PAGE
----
This week Faye Tan and Camille Giraudeau from NDCWales, are using movements from Annwyl i mi to teach young dancers (between 8 and 17 years of age) in a summer school organised by The Place. It’s a summer school that would usually happen IRL but, like so much else, is being delivered online this year. It gives me great pleasure and satisfaction to know that work that originated in small choices and impulses in one place can have an impact elsewhere in other bodies – in ways that maintain connection to the source but transform it in unanticipated ways. In this way, Cami and Faye are continuing the process I used to make the work with them and many others.
I’ve spoken a lot about how the Rygbi Project draws on input from a whole community, that it’s something we researched in a variety of bodies and experiences – a range of professional dancers, professional and amateur rugby players and communities of supporters etc.
But it’s also something that I was able to facilitate because it resonated in my body too – not just because of my own (limited) experiences of playing rugby but because of how I could recognise something in the way the sport and its physicality makes individual and group bodies. Owen Sheers’ account in Calon of a place-kicker in any international arena connecting to his home ground and the hours he’s spent practising kicks under the eye of a grandfather or valued coach reminds me of how each performance is saturated with memory, with networks of support concentrated into individual nodes that express a community experience. I feel that in my own performing and tried to include that in Annwyl i mi: even if the focus is on team and group, sometimes the weight of performance falls on an individual in that team, alone and supported.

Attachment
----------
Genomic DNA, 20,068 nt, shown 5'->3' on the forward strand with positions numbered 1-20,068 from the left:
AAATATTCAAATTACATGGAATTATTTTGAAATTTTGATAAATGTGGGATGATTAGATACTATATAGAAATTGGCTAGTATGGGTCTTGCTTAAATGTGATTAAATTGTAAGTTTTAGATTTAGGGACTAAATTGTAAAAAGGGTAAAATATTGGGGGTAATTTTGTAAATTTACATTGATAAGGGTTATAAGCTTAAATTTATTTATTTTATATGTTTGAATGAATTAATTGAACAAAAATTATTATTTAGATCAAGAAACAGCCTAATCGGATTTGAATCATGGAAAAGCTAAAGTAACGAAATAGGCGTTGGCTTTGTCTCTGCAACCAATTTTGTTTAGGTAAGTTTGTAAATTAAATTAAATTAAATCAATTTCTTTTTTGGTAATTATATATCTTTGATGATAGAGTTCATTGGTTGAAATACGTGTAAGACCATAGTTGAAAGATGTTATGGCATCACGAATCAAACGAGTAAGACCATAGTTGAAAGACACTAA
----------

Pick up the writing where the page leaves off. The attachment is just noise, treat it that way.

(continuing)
So as I think of young people learning movement impulses and material from Annwyl i mi – during this week’s summer school and already from the work of NDCWales Dance Ambassadors and dancers who have led workshops based on the Rygbi Project this past year – I see a community of experiences concentrated into individual bodies, lived and processed by those bodies – including my own – and passed now to others in an exciting expansion whose impact I won’t ever see. And though those activities have happened thanks to the work and vision of others, I still see it as part of the choreography of the Rygbi Project – a choreography designed with connection and community in mind, built on collaboration and achieved through the creativity and commitment of others. I choreograph to ask questions, to invite responses to challenges: seeing the Rygbi Project unfold teaches me what the answers could be.